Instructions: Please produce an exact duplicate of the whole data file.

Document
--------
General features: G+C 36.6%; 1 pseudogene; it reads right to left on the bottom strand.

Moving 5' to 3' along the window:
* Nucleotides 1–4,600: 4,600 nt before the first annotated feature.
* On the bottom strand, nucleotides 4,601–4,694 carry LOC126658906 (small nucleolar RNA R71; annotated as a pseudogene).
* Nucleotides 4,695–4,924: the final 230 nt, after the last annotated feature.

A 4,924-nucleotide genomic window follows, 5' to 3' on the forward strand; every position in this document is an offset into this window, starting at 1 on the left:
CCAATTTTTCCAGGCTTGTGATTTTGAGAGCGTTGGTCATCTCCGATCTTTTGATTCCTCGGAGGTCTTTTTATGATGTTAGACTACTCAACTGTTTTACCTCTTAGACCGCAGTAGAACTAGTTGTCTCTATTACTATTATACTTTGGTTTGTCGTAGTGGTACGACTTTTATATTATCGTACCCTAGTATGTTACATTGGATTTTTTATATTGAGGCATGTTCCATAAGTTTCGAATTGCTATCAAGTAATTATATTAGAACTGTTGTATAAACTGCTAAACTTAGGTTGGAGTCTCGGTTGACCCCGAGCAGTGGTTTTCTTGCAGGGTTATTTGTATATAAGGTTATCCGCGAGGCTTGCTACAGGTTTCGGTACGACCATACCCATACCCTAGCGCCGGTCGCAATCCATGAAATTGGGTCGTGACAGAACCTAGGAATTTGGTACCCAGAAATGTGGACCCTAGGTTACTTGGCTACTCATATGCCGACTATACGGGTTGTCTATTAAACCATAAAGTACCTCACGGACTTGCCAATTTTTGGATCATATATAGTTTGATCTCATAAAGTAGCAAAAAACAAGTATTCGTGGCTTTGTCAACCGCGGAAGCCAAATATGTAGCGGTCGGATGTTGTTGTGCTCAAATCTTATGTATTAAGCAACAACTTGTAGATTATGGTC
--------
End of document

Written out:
General features: G+C 36.6%; 1 pseudogene; it reads right to left on the bottom strand.

Moving 5' to 3' along the window:
* Nucleotides 1–4,600: 4,600 nt before the first annotated feature.
* On the bottom strand, nucleotides 4,601–4,694 carry LOC126658906 (small nucleolar RNA R71; annotated as a pseudogene).
* Nucleotides 4,695–4,924: the final 230 nt, after the last annotated feature.

A 4,924-nucleotide genomic window follows, 5' to 3' on the forward strand; every position in this document is an offset into this window, starting at 1 on the left:
CCAATTTTTCCAGGCTTGTGATTTTGAGAGCGTTGGTCATCTCCGATCTTTTGATTCCTCGGAGGTCTTTTTATGATGTTAGACTACTCAACTGTTTTACCTCTTAGACCGCAGTAGAACTAGTTGTCTCTATTACTATTATACTTTGGTTTGTCGTAGTGGTACGACTTTTATATTATCGTACCCTAGTATGTTACATTGGATTTTTTATATTGAGGCATGTTCCATAAGTTTCGAATTGCTATCAAGTAATTATATTAGAACTGTTGTATAAACTGCTAAACTTAGGTTGGAGTCTCGGTTGACCCCGAGCAGTGGTTTTCTTGCAGGGTTATTTGTATATAAGGTTATCCGCGAGGCTTGCTACAGGTTTCGGTACGACCATACCCATACCCTAGCGCCGGTCGCAATCCATGAAATTGGGTCGTGACAGAACCTAGGAATTTGGTACCCAGAAATGTGGACCCTAGGTTACTTGGCTACTCATATGCCGACTATACGGGTTGTCTATTAAACCATAAAGTACCTCACGGACTTGCCAATTTTTGGATCATATATAGTTTGATCTCATAAAGTAGCAAAAAACAAGTATTCGTGGCTTTGTCAACCGCGGAAGCCAAATATGTAGCGGTCGGATGTTGTTGTGCTCAAATCTTATGTATTAAGCAACAACTTGTAGATTATGGTC